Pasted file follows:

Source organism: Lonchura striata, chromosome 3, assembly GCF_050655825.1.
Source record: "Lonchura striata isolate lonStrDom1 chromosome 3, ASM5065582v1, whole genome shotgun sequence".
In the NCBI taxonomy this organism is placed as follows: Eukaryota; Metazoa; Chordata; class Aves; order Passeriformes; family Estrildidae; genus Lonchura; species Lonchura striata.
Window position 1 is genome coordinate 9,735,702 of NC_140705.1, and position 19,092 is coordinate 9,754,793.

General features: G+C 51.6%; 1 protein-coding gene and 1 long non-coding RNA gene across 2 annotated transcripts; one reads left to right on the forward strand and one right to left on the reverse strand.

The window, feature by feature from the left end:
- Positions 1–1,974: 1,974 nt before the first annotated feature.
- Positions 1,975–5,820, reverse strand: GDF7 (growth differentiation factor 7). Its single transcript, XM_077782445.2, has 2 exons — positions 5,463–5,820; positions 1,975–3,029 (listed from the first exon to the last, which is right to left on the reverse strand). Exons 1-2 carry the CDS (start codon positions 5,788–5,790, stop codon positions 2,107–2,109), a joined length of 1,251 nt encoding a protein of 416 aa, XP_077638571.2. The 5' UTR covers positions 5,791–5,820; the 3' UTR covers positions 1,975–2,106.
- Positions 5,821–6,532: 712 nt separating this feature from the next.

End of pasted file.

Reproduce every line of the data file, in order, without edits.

Source organism: Lonchura striata, chromosome 3, assembly GCF_050655825.1.
Source record: "Lonchura striata isolate lonStrDom1 chromosome 3, ASM5065582v1, whole genome shotgun sequence".
In the NCBI taxonomy this organism is placed as follows: Eukaryota; Metazoa; Chordata; class Aves; order Passeriformes; family Estrildidae; genus Lonchura; species Lonchura striata.
Window position 1 is genome coordinate 9,735,702 of NC_140705.1, and position 19,092 is coordinate 9,754,793.

General features: G+C 51.6%; 1 protein-coding gene and 1 long non-coding RNA gene across 2 annotated transcripts; one reads left to right on the forward strand and one right to left on the reverse strand.

The window, feature by feature from the left end:
- Positions 1–1,974: 1,974 nt before the first annotated feature.
- Positions 1,975–5,820, reverse strand: GDF7 (growth differentiation factor 7). Its single transcript, XM_077782445.2, has 2 exons — positions 5,463–5,820; positions 1,975–3,029 (listed from the first exon to the last, which is right to left on the reverse strand). Exons 1-2 carry the CDS (start codon positions 5,788–5,790, stop codon positions 2,107–2,109), a joined length of 1,251 nt encoding a protein of 416 aa, XP_077638571.2. The 5' UTR covers positions 5,791–5,820; the 3' UTR covers positions 1,975–2,106.
- Positions 5,821–6,532: 712 nt separating this feature from the next.